ABSTRACT: Mitochondrial dysfunction has been identified in neurodegenerative disorders including Alzheimer's disease, where accumulation of beta-amyloid (Abeta) and oxidative stress seem to play central roles in the pathogenesis, by probably directly leading to mitochondrial dysfunction. In order to study the in vivo effect of Abeta load during aging, we evaluated the mitochondrial function of brain cells from transgenic mice bearing either mutant amyloid precursor protein (tgAPP) or mutant amyloid precursor protein and mutant PS1 (tgAPP/PS1) as well as from nontransgenic wild-type littermates. tgAPP mice exhibit onset of Abeta plaques at an age of 6 months, but the intracellular soluble Abeta load is already increased at 3 months of age. In contrast, onset of Abeta plaques starts at an age of 3 months in tgAPP/PS1 mice. In addition, we investigated the effects of different Abeta preparations on mitochondrial function of brain cells from tau transgenic mice. Of note, mitochondrial damage such as reduced mitochondrial membrane potential and ATP levels can already be detected in the brains from these mice before the onset of plaques. In agreement with our findings in tgAPP mice, soluble Abeta induced mitochondrial dysfunction in brain cells from tau transgenic mice. Our results indicate that mitochondrial dysfunction is exacerbated by the presence of soluble Abeta species as a very early event during pathogenesis.
    No preview · Article · Feb 2008 · Neurodegenerative Diseases
  • [Show abstract] [Hide abstract]
    ABSTRACT: A large body of data emphasizes the central role of mitochondrial dysfunction during aging and as an early event in neurodegenerative diseases. In this study we used PC12 cells and dissociated mice brain cells, as well as isolated mitochondria to investigate the effects of EGb 761 on mitochondrial functions. We mimicked mitochondrial abnormalities during aging by using external factors (nitrosative stress, serum deprivation and complexes inhibitors) consequently altering mitochondrial processes, such as energy metabolism. As markers for the function of mitochondria, ATP levels and mitochondrial membrane potential were measured. EGb 761 alleviated mitochondrial functions in vitro at concentrations as low as 0.01 mg/ml. Treating two different age groups of mice with EGb 761 (100mg/kg body weight for 14 days) showed beneficial effects on complexes I, IV and V of the mitochondrial respiratory chain and against nitrosative stress. Interestingly, these effects were only observed in the aged mice group, proving higher efficacy of EGb 761 during aging. The single components of EGb 761 showed in both cell models protection of the mitochondrial membrane potential indicating that a complementary action of the components is responsible for the versatile actions of EGb 761.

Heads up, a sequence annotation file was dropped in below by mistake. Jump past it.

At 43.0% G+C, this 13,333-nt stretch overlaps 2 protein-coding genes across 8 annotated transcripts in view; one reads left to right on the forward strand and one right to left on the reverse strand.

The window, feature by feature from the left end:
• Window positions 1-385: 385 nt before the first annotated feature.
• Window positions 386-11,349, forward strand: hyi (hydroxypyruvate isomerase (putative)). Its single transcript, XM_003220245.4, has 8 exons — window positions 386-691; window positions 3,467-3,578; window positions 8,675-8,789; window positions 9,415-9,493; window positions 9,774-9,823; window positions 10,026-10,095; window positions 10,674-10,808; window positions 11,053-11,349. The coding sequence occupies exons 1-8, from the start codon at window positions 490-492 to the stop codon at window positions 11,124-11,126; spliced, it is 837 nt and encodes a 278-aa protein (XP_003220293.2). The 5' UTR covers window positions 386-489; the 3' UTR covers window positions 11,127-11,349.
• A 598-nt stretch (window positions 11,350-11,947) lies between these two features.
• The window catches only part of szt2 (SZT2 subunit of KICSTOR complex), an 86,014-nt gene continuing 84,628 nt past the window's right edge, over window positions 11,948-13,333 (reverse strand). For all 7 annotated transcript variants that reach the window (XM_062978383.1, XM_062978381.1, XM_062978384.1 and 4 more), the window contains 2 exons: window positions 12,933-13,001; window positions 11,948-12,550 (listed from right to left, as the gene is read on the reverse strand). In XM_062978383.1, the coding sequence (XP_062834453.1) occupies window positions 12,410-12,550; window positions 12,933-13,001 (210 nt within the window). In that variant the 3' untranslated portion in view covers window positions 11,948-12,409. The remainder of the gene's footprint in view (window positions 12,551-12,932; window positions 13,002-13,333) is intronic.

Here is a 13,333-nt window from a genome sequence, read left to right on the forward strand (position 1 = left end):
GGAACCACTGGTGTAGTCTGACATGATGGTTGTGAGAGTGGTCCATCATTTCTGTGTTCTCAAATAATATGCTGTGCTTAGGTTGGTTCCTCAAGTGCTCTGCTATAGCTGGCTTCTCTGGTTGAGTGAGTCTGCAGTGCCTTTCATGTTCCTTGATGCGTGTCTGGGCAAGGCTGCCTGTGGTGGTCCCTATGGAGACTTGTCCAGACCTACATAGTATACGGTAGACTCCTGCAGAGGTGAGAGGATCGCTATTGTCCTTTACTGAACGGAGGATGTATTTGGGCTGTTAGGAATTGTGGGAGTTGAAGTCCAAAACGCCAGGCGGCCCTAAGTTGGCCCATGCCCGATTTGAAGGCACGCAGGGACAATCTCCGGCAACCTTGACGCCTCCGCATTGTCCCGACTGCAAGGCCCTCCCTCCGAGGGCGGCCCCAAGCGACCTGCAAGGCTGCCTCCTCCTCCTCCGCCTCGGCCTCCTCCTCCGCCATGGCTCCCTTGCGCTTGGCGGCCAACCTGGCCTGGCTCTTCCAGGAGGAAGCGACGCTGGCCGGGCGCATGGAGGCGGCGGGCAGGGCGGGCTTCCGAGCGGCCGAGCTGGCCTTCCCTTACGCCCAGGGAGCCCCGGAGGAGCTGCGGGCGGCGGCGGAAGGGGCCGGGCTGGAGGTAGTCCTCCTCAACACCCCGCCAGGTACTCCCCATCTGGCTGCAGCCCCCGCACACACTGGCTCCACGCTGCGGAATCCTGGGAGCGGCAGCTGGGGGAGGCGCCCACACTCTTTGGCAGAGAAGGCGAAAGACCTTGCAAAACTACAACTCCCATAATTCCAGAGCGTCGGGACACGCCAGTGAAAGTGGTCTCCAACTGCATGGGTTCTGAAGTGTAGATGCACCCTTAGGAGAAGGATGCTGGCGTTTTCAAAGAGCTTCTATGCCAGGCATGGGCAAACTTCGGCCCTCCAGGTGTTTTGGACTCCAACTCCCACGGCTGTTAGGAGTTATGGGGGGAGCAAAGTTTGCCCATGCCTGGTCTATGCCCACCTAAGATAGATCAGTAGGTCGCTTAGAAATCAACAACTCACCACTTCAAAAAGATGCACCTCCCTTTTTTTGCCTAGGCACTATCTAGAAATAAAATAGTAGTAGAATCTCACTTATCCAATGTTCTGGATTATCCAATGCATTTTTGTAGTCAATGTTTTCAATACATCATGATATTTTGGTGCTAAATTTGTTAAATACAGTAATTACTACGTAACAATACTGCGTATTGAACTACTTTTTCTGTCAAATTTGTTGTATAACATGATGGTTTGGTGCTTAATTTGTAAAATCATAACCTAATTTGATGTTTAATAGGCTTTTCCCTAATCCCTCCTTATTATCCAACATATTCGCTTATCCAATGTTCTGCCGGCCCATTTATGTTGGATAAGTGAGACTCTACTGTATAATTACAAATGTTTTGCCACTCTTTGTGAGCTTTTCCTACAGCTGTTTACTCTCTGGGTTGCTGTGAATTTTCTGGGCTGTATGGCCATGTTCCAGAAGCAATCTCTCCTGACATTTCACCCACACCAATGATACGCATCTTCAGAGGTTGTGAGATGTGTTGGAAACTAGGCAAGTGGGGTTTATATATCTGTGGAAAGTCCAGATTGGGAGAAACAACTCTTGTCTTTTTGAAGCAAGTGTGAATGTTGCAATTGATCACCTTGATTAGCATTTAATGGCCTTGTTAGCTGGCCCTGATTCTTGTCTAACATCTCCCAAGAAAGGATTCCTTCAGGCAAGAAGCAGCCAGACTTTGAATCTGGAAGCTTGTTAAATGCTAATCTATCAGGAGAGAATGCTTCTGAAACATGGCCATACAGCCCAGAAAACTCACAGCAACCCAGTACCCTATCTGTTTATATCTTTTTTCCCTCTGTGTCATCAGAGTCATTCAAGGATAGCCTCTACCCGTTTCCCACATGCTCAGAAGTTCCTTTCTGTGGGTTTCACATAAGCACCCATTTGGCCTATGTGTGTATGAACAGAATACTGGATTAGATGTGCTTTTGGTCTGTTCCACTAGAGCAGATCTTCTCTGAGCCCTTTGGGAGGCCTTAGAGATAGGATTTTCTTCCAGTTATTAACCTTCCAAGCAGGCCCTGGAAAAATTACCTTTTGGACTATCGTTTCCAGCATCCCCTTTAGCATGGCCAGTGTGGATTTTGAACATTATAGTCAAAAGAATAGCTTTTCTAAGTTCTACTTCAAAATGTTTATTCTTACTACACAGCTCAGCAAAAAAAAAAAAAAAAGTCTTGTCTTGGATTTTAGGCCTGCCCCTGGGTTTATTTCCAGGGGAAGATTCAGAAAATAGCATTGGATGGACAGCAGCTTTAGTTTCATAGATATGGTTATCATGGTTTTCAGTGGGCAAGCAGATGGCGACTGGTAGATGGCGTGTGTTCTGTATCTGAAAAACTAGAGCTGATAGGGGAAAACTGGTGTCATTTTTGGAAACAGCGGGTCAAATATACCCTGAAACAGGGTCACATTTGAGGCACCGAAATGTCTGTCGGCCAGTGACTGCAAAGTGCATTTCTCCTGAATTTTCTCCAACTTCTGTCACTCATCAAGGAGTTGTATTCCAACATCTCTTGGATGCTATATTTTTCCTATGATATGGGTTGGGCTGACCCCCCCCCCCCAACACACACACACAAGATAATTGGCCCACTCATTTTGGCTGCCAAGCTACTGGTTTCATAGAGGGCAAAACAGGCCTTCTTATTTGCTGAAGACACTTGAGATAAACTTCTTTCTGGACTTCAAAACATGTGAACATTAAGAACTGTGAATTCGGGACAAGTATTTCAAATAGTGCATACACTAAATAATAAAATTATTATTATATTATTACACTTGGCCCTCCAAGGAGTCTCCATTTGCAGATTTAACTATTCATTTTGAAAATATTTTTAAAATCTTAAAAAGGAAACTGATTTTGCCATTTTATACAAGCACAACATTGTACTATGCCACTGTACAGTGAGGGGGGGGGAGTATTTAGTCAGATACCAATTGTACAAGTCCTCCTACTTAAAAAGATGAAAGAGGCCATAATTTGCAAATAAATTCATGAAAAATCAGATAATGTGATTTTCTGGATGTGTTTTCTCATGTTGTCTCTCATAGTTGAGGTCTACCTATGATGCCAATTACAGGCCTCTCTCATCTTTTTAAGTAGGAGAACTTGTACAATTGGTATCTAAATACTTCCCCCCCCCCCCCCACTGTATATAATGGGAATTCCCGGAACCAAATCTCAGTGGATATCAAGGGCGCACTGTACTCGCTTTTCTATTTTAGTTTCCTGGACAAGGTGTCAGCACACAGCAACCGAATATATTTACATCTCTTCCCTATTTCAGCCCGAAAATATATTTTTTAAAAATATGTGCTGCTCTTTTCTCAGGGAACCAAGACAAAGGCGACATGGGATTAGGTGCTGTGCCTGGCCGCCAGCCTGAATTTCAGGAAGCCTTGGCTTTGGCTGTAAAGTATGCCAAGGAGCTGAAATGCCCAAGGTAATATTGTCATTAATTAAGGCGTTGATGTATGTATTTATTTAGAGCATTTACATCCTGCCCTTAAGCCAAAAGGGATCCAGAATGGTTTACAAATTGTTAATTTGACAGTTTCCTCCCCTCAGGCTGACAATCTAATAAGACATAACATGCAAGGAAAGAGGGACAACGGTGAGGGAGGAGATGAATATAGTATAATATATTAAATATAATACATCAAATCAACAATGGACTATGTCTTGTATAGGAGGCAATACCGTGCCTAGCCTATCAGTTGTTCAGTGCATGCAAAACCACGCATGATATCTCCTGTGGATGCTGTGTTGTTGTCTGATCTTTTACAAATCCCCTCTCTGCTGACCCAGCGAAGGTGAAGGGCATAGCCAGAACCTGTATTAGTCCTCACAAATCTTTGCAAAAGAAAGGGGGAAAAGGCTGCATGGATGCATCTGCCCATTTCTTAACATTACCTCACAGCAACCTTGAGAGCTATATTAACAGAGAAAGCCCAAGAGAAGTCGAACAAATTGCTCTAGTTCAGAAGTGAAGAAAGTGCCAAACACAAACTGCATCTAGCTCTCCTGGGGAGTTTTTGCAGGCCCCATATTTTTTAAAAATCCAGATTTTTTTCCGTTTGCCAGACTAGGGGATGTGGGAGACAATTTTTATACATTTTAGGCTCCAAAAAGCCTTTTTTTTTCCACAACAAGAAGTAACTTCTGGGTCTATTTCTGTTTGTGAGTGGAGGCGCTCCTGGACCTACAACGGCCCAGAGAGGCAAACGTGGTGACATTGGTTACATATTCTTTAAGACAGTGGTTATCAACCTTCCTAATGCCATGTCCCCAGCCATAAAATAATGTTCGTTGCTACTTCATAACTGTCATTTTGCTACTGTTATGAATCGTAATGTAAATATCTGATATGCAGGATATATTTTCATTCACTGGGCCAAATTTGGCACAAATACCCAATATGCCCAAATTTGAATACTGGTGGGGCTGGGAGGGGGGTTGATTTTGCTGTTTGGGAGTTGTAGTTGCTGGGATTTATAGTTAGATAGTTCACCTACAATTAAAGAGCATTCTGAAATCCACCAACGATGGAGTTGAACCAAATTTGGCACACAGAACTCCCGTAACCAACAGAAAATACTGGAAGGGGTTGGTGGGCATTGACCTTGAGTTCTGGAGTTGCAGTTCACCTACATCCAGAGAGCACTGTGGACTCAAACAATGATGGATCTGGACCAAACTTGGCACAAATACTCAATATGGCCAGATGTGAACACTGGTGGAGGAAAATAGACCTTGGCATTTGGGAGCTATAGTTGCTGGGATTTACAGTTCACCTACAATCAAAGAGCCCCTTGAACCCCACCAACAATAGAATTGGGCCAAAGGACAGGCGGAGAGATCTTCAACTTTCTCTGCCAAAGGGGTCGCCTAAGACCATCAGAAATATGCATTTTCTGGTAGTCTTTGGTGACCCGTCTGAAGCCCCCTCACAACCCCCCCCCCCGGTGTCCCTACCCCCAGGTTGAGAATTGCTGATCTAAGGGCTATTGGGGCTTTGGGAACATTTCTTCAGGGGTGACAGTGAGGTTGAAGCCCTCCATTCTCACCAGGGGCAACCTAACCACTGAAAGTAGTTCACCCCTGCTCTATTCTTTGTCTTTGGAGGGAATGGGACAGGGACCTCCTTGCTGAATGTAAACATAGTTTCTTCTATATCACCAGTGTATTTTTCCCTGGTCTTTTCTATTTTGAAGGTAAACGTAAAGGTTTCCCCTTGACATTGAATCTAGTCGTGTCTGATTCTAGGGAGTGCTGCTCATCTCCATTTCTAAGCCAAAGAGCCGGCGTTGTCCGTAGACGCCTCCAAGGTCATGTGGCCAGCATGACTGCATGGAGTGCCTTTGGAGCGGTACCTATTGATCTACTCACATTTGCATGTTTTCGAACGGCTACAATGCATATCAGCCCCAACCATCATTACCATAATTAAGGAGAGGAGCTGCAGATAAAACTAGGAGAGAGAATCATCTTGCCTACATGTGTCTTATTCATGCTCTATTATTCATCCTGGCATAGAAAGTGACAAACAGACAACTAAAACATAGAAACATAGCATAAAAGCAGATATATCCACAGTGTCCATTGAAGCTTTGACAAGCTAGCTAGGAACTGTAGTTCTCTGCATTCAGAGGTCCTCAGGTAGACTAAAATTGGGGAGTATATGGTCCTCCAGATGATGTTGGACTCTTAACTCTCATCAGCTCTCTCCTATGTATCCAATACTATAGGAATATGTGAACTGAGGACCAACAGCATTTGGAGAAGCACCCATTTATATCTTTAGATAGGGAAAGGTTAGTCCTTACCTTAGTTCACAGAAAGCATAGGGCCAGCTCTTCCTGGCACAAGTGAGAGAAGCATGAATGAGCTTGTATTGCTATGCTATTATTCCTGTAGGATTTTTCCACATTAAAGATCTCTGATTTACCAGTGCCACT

No preview · Article · Jan 2008 · Pharmacological Research
  • [Show abstract] [Hide abstract]
    ABSTRACT: With the increasing average life span of humans and with decreasing cognitive function in elderly individuals, age-related cognitive disorders including dementia have become a major health problem in society. Aging-related mitochondrial dysfunction underlies many common neurodegenerative disorders diseases, including Alzheimer's disease (AD). AD is characterized by two major histopathological hallmarks, initially intracellular and with the progression of the disease extracellular accumulation of oligomeric and fibrillar beta-amyloid (Abeta) peptides and intracellular neurofibrillary tangles (NFT) composed of hyperphosphorylated tau protein. In this review, the authors focus on the latest findings in AD animal models indicating that these histopathological alterations induce deficits in the function of the complexes of the respiratory chain and therefore consecutively result in mitochondrial dysfunction. This parameter is intrinsically tied to oxidative stress. Both are early events in aging and especially in the pathogenesis of aging-related severe neurodegeneration. Ginkgo biloba extract seems to be of therapeutic benefit in the treatment of mild to moderate dementia of different etiology, although the data are quite heterogeneous. Herein, the authors suggest that mitochondrial protection and subsequent reduction of oxidative stress are important components of the neuroprotective activity of Ginkgo biloba extract.